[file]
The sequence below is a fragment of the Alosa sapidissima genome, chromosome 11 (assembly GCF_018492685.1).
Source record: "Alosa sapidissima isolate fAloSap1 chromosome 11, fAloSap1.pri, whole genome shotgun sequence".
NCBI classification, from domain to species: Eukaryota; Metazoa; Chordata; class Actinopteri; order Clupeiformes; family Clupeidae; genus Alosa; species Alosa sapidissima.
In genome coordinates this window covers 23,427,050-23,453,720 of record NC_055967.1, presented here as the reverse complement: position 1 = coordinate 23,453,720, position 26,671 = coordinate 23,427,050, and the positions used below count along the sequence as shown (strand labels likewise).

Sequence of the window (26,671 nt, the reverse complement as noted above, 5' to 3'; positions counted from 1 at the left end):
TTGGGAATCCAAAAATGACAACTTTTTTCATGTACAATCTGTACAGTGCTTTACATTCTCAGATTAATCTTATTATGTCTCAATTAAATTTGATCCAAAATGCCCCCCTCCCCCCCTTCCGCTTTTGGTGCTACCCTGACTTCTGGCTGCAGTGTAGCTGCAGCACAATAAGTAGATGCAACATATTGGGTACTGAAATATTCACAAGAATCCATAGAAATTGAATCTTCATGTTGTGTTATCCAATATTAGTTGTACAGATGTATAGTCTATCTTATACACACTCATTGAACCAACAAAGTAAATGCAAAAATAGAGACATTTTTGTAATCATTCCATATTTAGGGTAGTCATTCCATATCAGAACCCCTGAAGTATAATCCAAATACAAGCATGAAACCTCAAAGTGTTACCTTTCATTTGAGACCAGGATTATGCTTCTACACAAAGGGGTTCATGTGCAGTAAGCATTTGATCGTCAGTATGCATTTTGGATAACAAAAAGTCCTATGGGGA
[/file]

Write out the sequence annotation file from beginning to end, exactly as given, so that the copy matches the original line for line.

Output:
The sequence below is a fragment of the Alosa sapidissima genome, chromosome 11 (assembly GCF_018492685.1).
Source record: "Alosa sapidissima isolate fAloSap1 chromosome 11, fAloSap1.pri, whole genome shotgun sequence".
NCBI classification, from domain to species: Eukaryota; Metazoa; Chordata; class Actinopteri; order Clupeiformes; family Clupeidae; genus Alosa; species Alosa sapidissima.
In genome coordinates this window covers 23,427,050-23,453,720 of record NC_055967.1, presented here as the reverse complement: position 1 = coordinate 23,453,720, position 26,671 = coordinate 23,427,050, and the positions used below count along the sequence as shown (strand labels likewise).

Sequence of the window (26,671 nt, the reverse complement as noted above, 5' to 3'; positions counted from 1 at the left end):
TTGGGAATCCAAAAATGACAACTTTTTTCATGTACAATCTGTACAGTGCTTTACATTCTCAGATTAATCTTATTATGTCTCAATTAAATTTGATCCAAAATGCCCCCCTCCCCCCCTTCCGCTTTTGGTGCTACCCTGACTTCTGGCTGCAGTGTAGCTGCAGCACAATAAGTAGATGCAACATATTGGGTACTGAAATATTCACAAGAATCCATAGAAATTGAATCTTCATGTTGTGTTATCCAATATTAGTTGTACAGATGTATAGTCTATCTTATACACACTCATTGAACCAACAAAGTAAATGCAAAAATAGAGACATTTTTGTAATCATTCCATATTTAGGGTAGTCATTCCATATCAGAACCCCTGAAGTATAATCCAAATACAAGCATGAAACCTCAAAGTGTTACCTTTCATTTGAGACCAGGATTATGCTTCTACACAAAGGGGTTCATGTGCAGTAAGCATTTGATCGTCAGTATGCATTTTGGATAACAAAAAGTCCTATGGGGA